KM Australia, held over 2 days last week, proved to be a great event for a first timer, like myself. The venue is terrific, even on a quiet, wet day. The people were friendly and welcoming, and though we are all in similar roles, the vibe was certainly one of building new networks and reaffirming old ones. As an event, it seemed to succeed in making knowledge management look as boring as it sounds. Knowledge management really needs some dynamics to capture attention and draw inspiration, otherwise it all just sounds like stuff we’ve heard before. And I guess we really have heard a lot of this stuff before, but thanks to a number of experienced knowledge workers and speakers, there were more than a few a-ha moments in the audience.
Here are a few of the gems that I picked up on.
Shell Oil have created role in an increasingly digital landscape for those experienced staff members who are close to retirement. They have been inserted as moderators on Shell’s internal forums to answer questions, connect the dots, and surface the good stuff. – From a delegate in Richard McDermott‘s keynote “Free yourself and your staff to think”.
In the military, the high stakes mean every point of view is important to lessons learned after a battle. In a debriefing, hierarchy goes out the window and everyone involved gives their full account. Those lessons are then analysed and formalised for structured dissemination. (I think the commercial environment could certainly learn from this approach, instead of getting caught up in the blame culture.) – Lt. Col. Malcolm Conway Staff Officer Grade 1 – Learning, Department of Defence, Australia.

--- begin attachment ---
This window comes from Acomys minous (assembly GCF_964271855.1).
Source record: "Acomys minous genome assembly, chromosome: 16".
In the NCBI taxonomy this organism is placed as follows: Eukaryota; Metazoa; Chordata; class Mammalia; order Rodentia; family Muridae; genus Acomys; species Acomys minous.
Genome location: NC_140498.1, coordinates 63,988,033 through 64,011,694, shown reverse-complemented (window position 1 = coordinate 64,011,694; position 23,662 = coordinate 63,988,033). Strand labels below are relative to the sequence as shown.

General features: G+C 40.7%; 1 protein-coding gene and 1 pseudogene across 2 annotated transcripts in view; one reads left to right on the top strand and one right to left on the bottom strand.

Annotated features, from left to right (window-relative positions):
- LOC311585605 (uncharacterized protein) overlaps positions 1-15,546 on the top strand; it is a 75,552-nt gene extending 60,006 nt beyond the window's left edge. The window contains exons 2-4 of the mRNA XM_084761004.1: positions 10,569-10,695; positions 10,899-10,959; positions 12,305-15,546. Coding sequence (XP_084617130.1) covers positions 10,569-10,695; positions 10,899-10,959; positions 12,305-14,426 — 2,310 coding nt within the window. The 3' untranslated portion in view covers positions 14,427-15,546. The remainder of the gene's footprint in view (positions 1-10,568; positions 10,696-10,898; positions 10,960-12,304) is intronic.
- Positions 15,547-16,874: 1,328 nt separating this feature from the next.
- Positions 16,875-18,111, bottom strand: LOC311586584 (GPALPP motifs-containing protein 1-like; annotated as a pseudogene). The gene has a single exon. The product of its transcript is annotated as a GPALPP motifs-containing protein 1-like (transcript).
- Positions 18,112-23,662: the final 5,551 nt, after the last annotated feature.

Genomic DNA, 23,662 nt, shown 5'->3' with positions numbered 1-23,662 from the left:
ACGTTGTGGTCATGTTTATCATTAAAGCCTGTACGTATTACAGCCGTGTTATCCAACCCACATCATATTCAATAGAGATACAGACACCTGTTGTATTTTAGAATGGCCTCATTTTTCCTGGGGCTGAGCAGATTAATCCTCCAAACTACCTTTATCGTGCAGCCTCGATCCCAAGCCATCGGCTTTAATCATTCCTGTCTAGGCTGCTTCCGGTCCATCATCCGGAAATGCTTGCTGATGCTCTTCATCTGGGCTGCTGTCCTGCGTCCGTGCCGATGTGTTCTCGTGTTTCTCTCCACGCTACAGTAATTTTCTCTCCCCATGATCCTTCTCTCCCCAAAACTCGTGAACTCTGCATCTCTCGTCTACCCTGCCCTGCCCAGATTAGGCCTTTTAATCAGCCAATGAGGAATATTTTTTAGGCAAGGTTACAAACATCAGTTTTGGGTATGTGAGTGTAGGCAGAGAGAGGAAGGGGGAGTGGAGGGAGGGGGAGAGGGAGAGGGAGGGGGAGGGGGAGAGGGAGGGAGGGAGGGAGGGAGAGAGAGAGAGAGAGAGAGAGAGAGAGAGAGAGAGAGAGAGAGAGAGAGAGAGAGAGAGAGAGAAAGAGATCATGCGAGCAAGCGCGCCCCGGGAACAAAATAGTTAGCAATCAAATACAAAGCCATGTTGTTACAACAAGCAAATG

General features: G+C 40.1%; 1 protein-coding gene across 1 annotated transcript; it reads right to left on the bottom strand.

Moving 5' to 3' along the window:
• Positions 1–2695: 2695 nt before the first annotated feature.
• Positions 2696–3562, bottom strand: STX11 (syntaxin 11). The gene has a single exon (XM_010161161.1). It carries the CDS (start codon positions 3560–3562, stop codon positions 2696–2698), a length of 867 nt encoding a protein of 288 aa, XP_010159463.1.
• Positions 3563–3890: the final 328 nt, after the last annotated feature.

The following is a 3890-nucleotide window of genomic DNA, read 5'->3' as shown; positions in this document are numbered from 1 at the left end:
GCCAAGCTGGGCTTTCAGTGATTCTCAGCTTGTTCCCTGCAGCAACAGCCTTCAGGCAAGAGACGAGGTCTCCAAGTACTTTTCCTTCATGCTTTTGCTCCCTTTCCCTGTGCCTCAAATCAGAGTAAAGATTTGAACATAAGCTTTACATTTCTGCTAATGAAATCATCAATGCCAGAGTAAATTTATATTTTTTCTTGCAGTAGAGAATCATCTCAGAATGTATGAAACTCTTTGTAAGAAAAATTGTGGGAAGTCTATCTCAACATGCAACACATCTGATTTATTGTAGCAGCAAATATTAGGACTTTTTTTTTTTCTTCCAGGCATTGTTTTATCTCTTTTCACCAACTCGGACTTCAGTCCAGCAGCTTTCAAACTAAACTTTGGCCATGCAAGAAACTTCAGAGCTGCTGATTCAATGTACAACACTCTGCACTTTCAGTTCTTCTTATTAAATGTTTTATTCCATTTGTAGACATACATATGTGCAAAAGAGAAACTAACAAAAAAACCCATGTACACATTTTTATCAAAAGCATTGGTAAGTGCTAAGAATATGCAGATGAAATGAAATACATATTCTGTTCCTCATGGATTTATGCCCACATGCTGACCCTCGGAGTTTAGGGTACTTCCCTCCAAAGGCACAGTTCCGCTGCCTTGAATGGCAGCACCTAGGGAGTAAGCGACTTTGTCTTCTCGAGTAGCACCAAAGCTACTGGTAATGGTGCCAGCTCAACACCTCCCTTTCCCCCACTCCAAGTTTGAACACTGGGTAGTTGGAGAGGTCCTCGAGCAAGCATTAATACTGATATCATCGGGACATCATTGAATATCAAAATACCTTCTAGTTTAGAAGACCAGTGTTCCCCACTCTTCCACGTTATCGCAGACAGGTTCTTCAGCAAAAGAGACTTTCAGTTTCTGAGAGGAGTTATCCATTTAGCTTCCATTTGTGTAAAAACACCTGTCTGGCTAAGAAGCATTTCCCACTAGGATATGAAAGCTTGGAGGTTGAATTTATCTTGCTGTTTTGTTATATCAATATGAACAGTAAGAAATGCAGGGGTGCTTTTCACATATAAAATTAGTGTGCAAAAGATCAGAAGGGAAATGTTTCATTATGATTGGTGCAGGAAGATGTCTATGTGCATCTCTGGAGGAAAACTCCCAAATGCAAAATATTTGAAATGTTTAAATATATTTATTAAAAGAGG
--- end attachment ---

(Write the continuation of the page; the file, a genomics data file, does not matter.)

When brainstorming as a group, encourage even the bad ideas, because from those will come feedback that uncover the good ideas. – Signe Lønholdt, Online Community Editor, LEGO.
Give naysayers the role of beta testing new social enterprise or intranet tools, and listen to their feedback. This will make them feel privileged and get them on board. – Susan Camarena, Chief Knowledge Officer, Federal Transit Administration (USA).
Erin Ilgen from Toyota’s Global Knowledge Center, talked about Genchi Genbutsu—the Japanese art of learning transfer. It means go to the source to find facts and make connections for the right answers. She also showed a custom Salesforce Chatter solution that is used within Toyota and between Toyota and its partners to enable knowledge transfer across the world.
Jason Sharpe closed day 2 of the event with his case studies from Telstra. Tapping into the big data at their disposal, Telstra plans to predict the kind of knowledge they’ll need to provide before it’s asked for.